Several recent prestigious awards have also been won by black writers, including Candice Carty-Williams who won book of the year for Queenie at the British Book Awards. Although proud of her achievement, she was also “sad and confused” on discovering she was the first black author to win this award in its 25-year history.
While these firsts must be celebrated, they also shine a light on publishing’s systemic practices, which have maintained inequalities and under-representation for black, Asian and minority ethnic writers and diverse books. Despite awareness of its shortcomings and years of debates and initiatives (diversity schemes, blind recruiting practices and manuscript submission processes) the industry has generally failed to achieve lasting change.
A growing body of research in this area has found that this is because they fail to address wider inequalities faced by people of colour, which compounds the lack of representation in the industry.
A substantial market
Our own research on diversity in children’s publishing began with a review of the existing literature. We then conducted an online survey, which received 330 responses and 28 in-depth follow-up interviews with people working across the sector.
The results provide further evidence on a number of issues, with our participants from across the sector confirming that a key barrier has been the engrained perception among industry decision-makers that there is a limited market for diverse books. This is a belief that books written by black and diverse authors or featuring non-white characters just don’t sell.
This perception is seen across the industry, including in children’s literature. This is despite evidence of substantial markets. For instance, a third of English primary pupils are from a black, Asian or minority ethnic background. However, a report by the Centre For Literacy in Primary Education revealed that although the number of black, Asian and minority ethnic protagonists in children’s books had increased from 1% in 2017 to 4% in 2018, there is still a long way to go to achieve representation that reflects the UK population.
Similarly, Melanie Ramdarshan Bold’s research for the BookTrust reported that only 6% of children’s authors published in the UK in 2017 were from ethnic minority backgrounds, only a minor improvement from 4% in 2007.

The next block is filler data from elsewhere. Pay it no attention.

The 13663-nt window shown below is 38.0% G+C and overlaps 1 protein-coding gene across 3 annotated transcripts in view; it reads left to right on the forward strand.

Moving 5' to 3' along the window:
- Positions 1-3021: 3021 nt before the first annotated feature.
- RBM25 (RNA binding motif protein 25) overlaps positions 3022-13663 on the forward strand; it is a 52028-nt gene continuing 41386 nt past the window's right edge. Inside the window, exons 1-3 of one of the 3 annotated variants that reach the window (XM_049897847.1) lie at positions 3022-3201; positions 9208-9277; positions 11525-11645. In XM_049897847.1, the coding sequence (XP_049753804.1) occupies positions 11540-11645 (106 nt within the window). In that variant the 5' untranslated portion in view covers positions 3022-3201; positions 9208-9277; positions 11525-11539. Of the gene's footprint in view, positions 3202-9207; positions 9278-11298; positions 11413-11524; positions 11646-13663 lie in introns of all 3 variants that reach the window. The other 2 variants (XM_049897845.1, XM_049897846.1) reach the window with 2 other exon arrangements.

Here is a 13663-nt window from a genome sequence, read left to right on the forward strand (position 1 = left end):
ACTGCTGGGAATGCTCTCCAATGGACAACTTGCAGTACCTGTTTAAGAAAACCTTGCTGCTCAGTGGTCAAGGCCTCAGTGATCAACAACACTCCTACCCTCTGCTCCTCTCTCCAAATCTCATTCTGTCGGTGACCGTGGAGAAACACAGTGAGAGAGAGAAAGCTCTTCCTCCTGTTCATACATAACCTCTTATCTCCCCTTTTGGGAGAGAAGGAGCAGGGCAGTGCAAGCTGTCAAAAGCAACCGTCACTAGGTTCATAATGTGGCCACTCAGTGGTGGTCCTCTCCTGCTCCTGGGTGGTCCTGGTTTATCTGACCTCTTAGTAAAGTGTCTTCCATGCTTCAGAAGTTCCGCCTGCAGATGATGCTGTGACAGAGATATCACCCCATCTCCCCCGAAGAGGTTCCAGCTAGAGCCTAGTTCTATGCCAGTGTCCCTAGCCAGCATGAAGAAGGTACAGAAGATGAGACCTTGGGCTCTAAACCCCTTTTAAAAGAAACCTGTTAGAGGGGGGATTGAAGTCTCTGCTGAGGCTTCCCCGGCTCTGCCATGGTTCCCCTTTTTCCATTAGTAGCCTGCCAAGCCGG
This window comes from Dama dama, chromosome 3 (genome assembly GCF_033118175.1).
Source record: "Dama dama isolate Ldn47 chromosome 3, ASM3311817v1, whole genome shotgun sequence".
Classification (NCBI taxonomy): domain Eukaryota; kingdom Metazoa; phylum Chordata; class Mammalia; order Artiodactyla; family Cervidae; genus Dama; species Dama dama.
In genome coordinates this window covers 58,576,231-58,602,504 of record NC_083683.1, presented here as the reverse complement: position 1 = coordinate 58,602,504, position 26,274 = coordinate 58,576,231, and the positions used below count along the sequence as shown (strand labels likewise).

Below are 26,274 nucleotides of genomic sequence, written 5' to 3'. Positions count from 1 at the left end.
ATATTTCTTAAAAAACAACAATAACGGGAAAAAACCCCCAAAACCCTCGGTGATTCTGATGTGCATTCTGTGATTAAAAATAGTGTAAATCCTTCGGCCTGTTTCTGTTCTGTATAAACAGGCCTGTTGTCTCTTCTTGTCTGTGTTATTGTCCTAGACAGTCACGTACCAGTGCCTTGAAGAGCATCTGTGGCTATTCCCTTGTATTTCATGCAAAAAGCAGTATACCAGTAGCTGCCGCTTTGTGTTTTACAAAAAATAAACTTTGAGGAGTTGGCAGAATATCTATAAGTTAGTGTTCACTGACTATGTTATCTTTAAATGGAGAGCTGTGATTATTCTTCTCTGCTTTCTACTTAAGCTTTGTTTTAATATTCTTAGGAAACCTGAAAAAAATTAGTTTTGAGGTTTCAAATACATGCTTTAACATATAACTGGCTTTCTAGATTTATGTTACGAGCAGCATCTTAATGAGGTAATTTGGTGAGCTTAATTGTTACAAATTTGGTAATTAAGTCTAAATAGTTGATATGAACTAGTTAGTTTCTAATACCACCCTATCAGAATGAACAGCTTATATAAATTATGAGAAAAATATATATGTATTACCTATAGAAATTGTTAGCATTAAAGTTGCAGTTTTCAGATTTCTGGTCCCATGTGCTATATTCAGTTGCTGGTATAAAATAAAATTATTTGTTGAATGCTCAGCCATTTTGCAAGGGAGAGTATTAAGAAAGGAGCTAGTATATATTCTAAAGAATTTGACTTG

Our participants reported that a lack of role models meant that children and young people of colour were less likely to aspire to careers in the sector. This was compounded by the lack of diversity, particularly in senior roles, in publishing. For those who had pursued a publishing career, experiences of everyday racism and microaggressions were widespread. This added to feelings of frustration and a sense that they were not welcome or did not belong in the industry.
This all has a knock-on effect on what gets published. Authors of colour that we spoke to expressed frustration about the commissioning process. This included quotas for books by or featuring people of colour, a perceived limited appeal for these books and a feeling that authors of colour could only write about race issues.
Reliance on “traditional routes” to publishing also disadvantages black and working-class authors. Publishers reported receiving high volumes of submissions and heavy workloads, which meant they relied on established writers rather than seeking out new, diverse talent. This has the impact of narrowing the pool of authors from which books are published.
Our participants – including authors, illustrators, editorial assistants and agents – widely reported that a lack of cultural understanding also led to the view that diverse books are a riskier investment. They explained how limited promotion and marketing budgets often resulted in lower sales, reinforcing perceptions of limited demand. From their experience, miscommunication at subsequent points along the supply chain about the demand for and availability of diverse books means that those that are published may not even reach bookshop shelves.
These interconnected factors (among others) contribute to what Ramdarshan Bold described as a negative cycle, which perpetuates the lack of representation of minorities across all parts of the sector. This includes the lack of authors of colour being nominated for prizes and awards. Recommendations from our research include ensuring diversity on selection panels for events and awards and some good work is already taking place. However, more systematic collaboration and commitment from the sector will be required to produce lasting and meaningful changes and achieve equality and representation.
Our research participants pointed out that social media was allowing individuals to more effectively come together and raise their voices in support of diversity and representation. They expressed hope that this may help to drive forward meaningful and lasting change in the sector. There are signs that this may be the case with recent campaigns emerging in support of the Black Lives Matter movement.
The #publishingpaidme campaign highlighted racial disparities in publishing advances. The publisher Amistad, an imprint of Harper Collins dedicated to multicultural voices, ran the campaign #BlackoutBestsellerList and #BlackPublishingPower to draw attention to black authors and book professionals and demonstrate the market for these books.
The newly formed Black Writers’ Guild, including many of Britain’s best-known authors and poets, wrote an open letter airing concerns and demanding immediate action from publishers. The hope is that these campaigns can focus the industry on bringing about meaningful change.
This article was originally published in The Conversation.